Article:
Photo: Adrian Clark via Flickr
The violent death of a loved one can be even more crushing if crime-scene or autopsy photos are splashed all over the Web and on TV.In fact, a parent’s right to stop the media from releasing these private and gruesome images is constitutionally protected, a federal appeals court in California found Tuesday.
“Few things are more personal than the graphic details of a close family member’s tragic death,” the court found.
The Ninth Circuit was weighing in on Brenda Marsh’s suit against former San Diego District Attorney Jay Coulter over his release of her allegedly murdered son’s autopsy photos to a newspaper and TV station.
Marsh’s 2-year-old son, Philip Buell, died of a severe head trauma and her then-boyfriend went to prison for second-degree murder. However, his conviction was overturned.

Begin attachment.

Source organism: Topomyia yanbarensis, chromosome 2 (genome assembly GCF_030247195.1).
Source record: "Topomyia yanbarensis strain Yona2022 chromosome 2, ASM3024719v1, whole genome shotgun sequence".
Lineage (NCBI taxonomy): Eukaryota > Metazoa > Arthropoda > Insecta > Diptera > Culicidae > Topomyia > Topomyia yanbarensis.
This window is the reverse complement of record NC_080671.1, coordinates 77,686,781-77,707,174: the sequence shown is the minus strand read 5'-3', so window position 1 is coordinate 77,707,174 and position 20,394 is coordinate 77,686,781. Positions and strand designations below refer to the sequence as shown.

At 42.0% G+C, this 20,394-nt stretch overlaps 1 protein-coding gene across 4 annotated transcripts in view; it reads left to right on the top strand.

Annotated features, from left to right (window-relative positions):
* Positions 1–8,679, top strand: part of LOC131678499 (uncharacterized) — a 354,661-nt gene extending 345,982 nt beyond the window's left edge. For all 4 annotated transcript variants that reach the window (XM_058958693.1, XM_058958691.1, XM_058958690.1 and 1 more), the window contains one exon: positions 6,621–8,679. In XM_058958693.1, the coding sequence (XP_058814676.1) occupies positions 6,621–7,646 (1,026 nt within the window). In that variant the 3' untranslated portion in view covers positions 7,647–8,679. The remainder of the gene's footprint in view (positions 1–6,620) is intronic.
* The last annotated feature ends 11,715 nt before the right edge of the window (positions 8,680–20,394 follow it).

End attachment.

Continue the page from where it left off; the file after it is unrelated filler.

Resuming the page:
The former San Diego DA — who had kept an autopsy photo as a memento — then released the image to the media along with a piece called “What really happened to Philip Buell?” according to the court opinion.
The appeals court ruled Tuesday the U.S. Constitution protects parents’ right to stop this kind of release. But Coulter’s position as a public official makes him immune from the suit, the appeals court ruled, ultimately siding with the ex-DA.
A representative for the county of San Diego was not immediately available for comment Tuesday, nor was a lawyer for Marsh.
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